In Owings v. United of Omaha Life Insurance Company, No. 16-3128 (10th Cir. 2017), plaintiff Greggory Owings (“Owings”) sustained a disabling injury on the job and was afforded long-term disability benefits by defendant United of Omaha Life Insurance Company (“United”), under the terms of a group insurance policy issued by United to Owings’ employer. Owings disagreed with, and attempted without success to administratively challenge, the amount of his disability benefits. He then filed suit against United in Kansas state court, but United removed the action to federal district court, asserting that the federal courts had original jurisdiction over the action because the policy was governed by ERISA. The district court ultimately granted summary judgment in favor of United on the amount of the disability benefits. Owings then appealed.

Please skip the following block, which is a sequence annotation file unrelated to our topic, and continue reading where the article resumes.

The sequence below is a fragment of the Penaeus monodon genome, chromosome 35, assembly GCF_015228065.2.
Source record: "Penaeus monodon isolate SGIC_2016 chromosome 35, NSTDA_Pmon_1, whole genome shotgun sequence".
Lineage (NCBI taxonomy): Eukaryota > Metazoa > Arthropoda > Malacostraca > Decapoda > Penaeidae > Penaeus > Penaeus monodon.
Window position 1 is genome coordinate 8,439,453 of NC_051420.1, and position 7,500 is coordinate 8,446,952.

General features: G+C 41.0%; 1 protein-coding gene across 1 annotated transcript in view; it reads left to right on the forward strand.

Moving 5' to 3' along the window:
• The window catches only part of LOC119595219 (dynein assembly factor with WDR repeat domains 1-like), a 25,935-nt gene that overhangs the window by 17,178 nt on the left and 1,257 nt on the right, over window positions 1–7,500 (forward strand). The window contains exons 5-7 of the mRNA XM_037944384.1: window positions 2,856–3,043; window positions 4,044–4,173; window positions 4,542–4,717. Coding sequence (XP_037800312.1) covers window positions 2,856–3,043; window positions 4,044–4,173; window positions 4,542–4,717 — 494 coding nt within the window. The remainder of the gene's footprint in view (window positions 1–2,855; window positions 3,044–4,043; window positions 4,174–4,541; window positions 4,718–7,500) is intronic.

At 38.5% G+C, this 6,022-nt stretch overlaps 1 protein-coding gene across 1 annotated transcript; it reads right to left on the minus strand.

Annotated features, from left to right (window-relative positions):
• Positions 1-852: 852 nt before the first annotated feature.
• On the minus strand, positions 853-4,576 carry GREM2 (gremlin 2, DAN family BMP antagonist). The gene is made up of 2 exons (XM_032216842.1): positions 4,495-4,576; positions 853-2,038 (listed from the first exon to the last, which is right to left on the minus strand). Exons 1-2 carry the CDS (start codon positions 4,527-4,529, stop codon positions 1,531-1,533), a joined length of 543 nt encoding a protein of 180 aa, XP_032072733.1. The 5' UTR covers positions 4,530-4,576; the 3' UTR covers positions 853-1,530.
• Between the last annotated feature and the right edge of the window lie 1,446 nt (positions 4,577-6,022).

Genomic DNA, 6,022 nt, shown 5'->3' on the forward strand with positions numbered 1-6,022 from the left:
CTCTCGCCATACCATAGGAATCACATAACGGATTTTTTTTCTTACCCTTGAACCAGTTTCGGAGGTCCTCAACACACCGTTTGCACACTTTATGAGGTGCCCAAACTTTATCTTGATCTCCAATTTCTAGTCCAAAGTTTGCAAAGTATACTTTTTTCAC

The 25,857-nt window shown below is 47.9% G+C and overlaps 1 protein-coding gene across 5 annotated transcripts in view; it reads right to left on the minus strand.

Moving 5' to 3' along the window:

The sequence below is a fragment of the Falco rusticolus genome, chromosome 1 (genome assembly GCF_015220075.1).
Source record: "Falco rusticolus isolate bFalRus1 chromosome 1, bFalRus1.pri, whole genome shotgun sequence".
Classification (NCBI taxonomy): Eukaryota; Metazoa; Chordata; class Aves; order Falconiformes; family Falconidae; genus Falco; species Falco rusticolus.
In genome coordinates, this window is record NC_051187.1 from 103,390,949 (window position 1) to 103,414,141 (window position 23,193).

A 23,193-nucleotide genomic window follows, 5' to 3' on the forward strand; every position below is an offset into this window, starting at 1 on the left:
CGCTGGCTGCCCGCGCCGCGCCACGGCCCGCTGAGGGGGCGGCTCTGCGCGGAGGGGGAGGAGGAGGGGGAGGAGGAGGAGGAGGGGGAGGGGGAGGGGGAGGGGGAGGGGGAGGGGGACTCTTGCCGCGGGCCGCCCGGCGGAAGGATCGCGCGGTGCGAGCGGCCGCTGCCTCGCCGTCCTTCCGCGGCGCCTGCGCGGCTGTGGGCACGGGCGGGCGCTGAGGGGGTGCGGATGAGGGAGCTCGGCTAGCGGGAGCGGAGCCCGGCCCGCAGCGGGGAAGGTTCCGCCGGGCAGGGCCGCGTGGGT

Upon reviewing the case, the Tenth Circuit Court of Appeals (the “Court”) concluded that United was arbitrary and capricious in determining the date that Owings became disabled (since United did not correctly interpret the plan language, in particular the definition of “Disability”) and, in turn, in calculating the amount of his disability benefits. Consequently, the Court reversed the district court’s grant of summary judgment in favor of United, and remand the case back to the district court, with directions to enter summary judgment in favor of Owings.